In early July 2018 , the Fuzhou Intermediate People’s Court ruled that Micron Semiconductor (Shanghai) Co., Ltd. should immediately stop selling and importing more than a dozen Crucial SSDs, memory modules, and related chips and remove promotional advertisements, purchase links, and other information related to the above-mentioned products from its website. At the same time, Micron Semiconductor (Xi’an) Co., Ltd. was ordered to immediately stop the manufacture, sale, and import of several memory products.

On October 29, 2018 , the U.S. Department of Commerce announced that it was adding Fujian Jinhua Integrated Circuit Co., Ltd. to its Entity List, restricting exports to the company, citing that the company’s newly added storage chip production capacity would threaten the survival of U.S. suppliers providing such chips to the military.

On January 10, 2019 , Jinhua pleaded not guilty in U.S. regional courts.

On January 25, 2019 , Jinhua Integrated Circuit submitted a letter to the U.S. Department of Commerce’s Bureau of Industry and Security (BIS), stating that the company was prepared to file a formal appeal to have its name removed from the U.S. Department of Commerce Entity List.

On June 12, 2020 , the Taichung District Court in Taiwan sentenced three UMC employees to 5.5, 4.5, and 6.5 years in prison and fined UMC NT$100 million. Micron’s 3D NAND products were accused of infringing eight U.S. patents. The complaint sought injunctions, damages, attorney’s fees, and other expenses.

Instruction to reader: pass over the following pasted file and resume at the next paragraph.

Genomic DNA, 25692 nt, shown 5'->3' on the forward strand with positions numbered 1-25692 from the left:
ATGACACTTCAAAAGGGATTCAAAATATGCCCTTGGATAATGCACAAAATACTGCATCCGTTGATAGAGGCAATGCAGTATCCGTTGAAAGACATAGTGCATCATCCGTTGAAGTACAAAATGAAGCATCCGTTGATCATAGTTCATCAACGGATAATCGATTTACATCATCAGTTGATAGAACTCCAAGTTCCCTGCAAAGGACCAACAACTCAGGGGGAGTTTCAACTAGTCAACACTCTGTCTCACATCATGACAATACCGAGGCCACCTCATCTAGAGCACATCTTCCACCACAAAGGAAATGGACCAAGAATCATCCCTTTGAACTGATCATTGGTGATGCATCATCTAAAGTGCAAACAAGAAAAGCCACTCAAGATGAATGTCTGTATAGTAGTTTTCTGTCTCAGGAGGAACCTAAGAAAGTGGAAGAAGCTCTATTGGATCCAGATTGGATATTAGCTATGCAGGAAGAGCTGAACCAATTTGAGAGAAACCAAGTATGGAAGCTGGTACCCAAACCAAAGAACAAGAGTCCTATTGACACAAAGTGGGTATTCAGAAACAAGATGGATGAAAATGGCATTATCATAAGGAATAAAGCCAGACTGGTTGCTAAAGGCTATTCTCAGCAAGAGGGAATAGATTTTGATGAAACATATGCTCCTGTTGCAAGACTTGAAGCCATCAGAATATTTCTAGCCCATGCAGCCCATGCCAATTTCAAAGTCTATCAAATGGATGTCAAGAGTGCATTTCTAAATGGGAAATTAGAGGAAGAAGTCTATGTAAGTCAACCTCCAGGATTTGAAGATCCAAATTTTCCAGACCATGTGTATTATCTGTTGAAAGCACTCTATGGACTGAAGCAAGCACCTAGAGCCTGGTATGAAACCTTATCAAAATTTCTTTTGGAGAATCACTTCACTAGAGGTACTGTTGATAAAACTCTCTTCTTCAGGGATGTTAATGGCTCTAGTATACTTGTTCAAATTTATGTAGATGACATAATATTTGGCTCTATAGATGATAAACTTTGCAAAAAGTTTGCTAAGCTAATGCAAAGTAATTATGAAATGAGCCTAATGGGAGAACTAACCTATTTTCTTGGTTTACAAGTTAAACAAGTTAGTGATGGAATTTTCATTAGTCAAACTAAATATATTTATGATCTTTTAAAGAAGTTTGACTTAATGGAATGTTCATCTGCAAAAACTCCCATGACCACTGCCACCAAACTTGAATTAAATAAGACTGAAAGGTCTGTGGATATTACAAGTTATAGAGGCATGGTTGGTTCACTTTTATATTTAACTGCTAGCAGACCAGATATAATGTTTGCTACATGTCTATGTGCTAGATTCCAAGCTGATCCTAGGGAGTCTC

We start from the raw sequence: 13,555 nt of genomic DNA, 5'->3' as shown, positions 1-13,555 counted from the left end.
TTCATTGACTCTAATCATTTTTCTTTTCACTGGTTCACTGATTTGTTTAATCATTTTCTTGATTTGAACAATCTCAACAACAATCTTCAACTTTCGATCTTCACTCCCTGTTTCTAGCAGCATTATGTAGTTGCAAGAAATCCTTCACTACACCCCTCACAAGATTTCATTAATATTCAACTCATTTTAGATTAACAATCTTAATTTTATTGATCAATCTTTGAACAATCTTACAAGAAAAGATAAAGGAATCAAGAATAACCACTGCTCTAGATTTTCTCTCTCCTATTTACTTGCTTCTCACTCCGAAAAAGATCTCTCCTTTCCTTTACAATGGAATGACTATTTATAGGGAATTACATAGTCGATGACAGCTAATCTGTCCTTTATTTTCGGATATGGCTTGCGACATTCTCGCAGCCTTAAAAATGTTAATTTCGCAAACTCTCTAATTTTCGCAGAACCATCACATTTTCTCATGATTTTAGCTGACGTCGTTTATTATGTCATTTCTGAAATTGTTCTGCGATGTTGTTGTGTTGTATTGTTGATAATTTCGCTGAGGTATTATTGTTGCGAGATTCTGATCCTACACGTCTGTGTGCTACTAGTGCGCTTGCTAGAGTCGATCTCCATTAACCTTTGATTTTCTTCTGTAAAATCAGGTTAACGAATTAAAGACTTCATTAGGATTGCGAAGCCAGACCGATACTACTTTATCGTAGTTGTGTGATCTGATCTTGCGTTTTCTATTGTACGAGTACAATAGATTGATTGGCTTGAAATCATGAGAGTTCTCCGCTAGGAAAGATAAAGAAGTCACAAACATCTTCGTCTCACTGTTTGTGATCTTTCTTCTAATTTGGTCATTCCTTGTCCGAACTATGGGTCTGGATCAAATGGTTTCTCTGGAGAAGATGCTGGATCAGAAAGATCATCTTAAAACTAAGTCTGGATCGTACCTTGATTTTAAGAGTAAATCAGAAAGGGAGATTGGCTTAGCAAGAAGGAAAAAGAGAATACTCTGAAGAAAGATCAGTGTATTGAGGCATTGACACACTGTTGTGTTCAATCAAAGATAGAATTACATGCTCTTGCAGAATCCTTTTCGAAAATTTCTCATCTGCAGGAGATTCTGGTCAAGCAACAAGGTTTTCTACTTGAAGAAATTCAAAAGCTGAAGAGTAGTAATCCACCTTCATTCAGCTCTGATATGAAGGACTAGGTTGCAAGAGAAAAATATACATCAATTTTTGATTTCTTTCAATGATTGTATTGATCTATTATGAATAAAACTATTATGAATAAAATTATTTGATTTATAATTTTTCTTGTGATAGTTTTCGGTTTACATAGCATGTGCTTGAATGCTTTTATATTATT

In November 2021 , Micron announced a global settlement agreement with United Microelectronics Corporation, with the latter making a one-time payment to Micron of an undisclosed amount.

On January 27, 2022 , Taiwan’s Intellectual Property and Commercial Court overturned the original judgment, acquitting the three employees and sentencing them to one year probation and six months probation. UMC was fined NT$20 million.

On February 15, 2022 , China’s “Cybersecurity Review Measures” came into effect.

On March 31, 2023 , the Office of Cybersecurity Review conducted a network security review of Micron’s products sold in China in accordance with the “Cybersecurity Review Measures.”

In June 2023 , Micron Technology warned that approximately a quarter of its global revenue came from mainland China and Hong Kong. Subsequently, Micron pledged an additional CNY 4.3 billion (USD 602 million) in investment to build its semiconductor packaging plant in Xi’an.

On November 9, 2023 , Yangtze Memory Technologies Co., Ltd. (“Yangtze Memory”) filed a patent infringement lawsuit against Micron Technology and its subsidiaries in the Northern District of California, United States. The complaint alleges that some of our 3D NAND products infringe on eight U.S. patents. The complaint seeks injunctions, damages, attorney’s fees, and other expenses.

In November 2023 , Sanjay Mehrotra, President and CEO of Micron, met with China’s Minister of Commerce in Beijing to discuss Micron’s business development in China and the previously announced plans to increase investment in the operation of its Xi’an factory. Micron Technology is also exploring STEM education and development opportunities for underprivileged children in China and donating to flood-affected areas in China.

On December 24, 2023 , media reported that Micron Technology had reached a global settlement agreement with Fujian Jinhua Integrated Circuit Co., Ltd.

The key point to watch for in this matter is whether the Office of Cybersecurity Review will re-implement a network security review of Micron’s products sold in China.

Boasting at the Drop of a Hat